Three ways to counter stage fright

Three ways to counter stage fright

Adam Neely on YouTube recently dropped a video on his take on stage fright and performance anxiety. It is something all beginners in any form of activity that requires an element of performance go through. Honestly speaking, the fluttering butterflies never actually go away – we just get better at managing it.

I recommend watching the video*, as it is an example of how a real-life professional actually copes with it. The tips shared there are highly transferrable – especially to the context of research and education, where students and researchers are constantly required to present their work to their peers and evaluators.

Beyond Adam’s video, here are three additional ways you can calm your nerves before walking on stage.

  • I believe it was the famous cellist Yo-Yo Ma who said whenever he plays a concert, he actually welcomes the first mistake he makes (yes, even Yo-Yo Ma makes mistakes) – with a smile. He is thankful to that mistake, for what he feared the most has come to pass. He feels more relaxed and then continues on. What I think essentially happens here at a cognitive level is you allow yourself to be imperfect. There is this unsaid dictum in classical music that requires you to play all the notes perfectly, or else you are seen to be not doing justice to the medium. That is humanly impossible. Allow yourself to be human – allow yourself to err.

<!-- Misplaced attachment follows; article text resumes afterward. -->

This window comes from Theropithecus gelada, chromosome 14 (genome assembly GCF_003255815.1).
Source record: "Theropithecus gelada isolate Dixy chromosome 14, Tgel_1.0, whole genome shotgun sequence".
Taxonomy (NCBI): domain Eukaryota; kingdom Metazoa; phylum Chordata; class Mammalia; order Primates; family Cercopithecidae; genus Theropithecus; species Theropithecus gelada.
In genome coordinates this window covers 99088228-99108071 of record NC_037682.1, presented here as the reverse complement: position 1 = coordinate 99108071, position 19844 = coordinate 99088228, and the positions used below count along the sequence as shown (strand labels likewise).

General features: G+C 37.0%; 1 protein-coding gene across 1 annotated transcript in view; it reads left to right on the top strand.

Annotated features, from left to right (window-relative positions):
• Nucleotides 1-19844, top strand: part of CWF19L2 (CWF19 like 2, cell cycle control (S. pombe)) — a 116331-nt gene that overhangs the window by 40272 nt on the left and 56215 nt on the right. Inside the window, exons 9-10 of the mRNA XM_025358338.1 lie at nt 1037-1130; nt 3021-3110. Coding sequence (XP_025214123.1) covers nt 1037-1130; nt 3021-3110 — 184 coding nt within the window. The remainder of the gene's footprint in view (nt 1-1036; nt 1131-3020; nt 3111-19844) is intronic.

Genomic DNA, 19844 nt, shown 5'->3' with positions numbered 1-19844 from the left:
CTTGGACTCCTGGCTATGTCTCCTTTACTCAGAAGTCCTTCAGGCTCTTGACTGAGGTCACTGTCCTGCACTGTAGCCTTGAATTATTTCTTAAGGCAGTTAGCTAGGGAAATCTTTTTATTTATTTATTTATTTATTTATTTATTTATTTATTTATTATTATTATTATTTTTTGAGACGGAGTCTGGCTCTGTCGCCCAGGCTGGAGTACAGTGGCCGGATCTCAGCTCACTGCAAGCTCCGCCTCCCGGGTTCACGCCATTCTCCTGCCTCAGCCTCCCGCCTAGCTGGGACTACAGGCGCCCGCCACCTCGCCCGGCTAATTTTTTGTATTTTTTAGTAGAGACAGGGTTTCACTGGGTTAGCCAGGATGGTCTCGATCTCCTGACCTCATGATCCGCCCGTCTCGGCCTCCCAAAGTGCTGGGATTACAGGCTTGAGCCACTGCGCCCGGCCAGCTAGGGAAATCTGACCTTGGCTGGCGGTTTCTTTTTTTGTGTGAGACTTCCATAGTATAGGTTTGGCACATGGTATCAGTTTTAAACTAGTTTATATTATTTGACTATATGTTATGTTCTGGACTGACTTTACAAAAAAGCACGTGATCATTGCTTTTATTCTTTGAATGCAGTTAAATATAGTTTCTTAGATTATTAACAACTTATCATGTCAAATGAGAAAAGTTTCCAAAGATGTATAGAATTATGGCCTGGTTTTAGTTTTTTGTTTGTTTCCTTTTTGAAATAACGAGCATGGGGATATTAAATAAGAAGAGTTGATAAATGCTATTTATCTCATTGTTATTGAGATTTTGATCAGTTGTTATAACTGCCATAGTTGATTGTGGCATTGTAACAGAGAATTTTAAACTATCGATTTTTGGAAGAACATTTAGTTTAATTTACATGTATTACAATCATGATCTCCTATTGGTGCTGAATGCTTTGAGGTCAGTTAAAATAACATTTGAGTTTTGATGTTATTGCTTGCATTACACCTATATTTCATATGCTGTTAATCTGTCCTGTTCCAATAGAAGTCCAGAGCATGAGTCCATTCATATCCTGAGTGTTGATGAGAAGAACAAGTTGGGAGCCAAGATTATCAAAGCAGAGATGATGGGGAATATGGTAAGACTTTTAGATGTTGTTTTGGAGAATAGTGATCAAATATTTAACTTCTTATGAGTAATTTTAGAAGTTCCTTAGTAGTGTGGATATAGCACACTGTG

• Stage fright can also arise from the importance – often times, presumed – we attach to the performance. We think that it will make or break our life, or some other lofty, impractical and totally unfounded expectation. Dial it down a notch. Of course, there could truly be some importance attached – for example if you are giving a musical grade exam or a keynote talk. But what would help is to already imagine the worst scenario possible, and prepare yourself for it. Like Seneca famously said – “We suffer more in our imagination than in reality“, what you might think to be an insurmountable failure might actually be something that is quite salvageable. Like Adam says and does in the video, live in the moment, and be mindful.
  • And finally, thank the audience – literally! They have come to listen to you, and they are rooting for you to succeed. The word “performance” comes with a connotation of a display of expertise, virtuosity, and any other grandiose word you may want to add. But at the end of the day it is about sharing your life, your experience, your story in the best way you can – and want. The audience is a willing participant on this onward journey of yours. They want to be taken on this ride, and they too want to see how you see the world around you. Sure, there will always be some metaphorical backbenchers who will catcall regardless. But you do not do what you do for that incorrigible bunch – you do it for those who are actually out there rooting for you. And they are significantly more in number than you think.

These are tried and tested methods, and have worked splendidly for me. Hope these do for you too!

*Disclaimer – I do not advocate the use of alcohol, or medication unless otherwise advised by a medical practitioner for mitigating performance anxiety. [The Oxford Comma holds true in this case].

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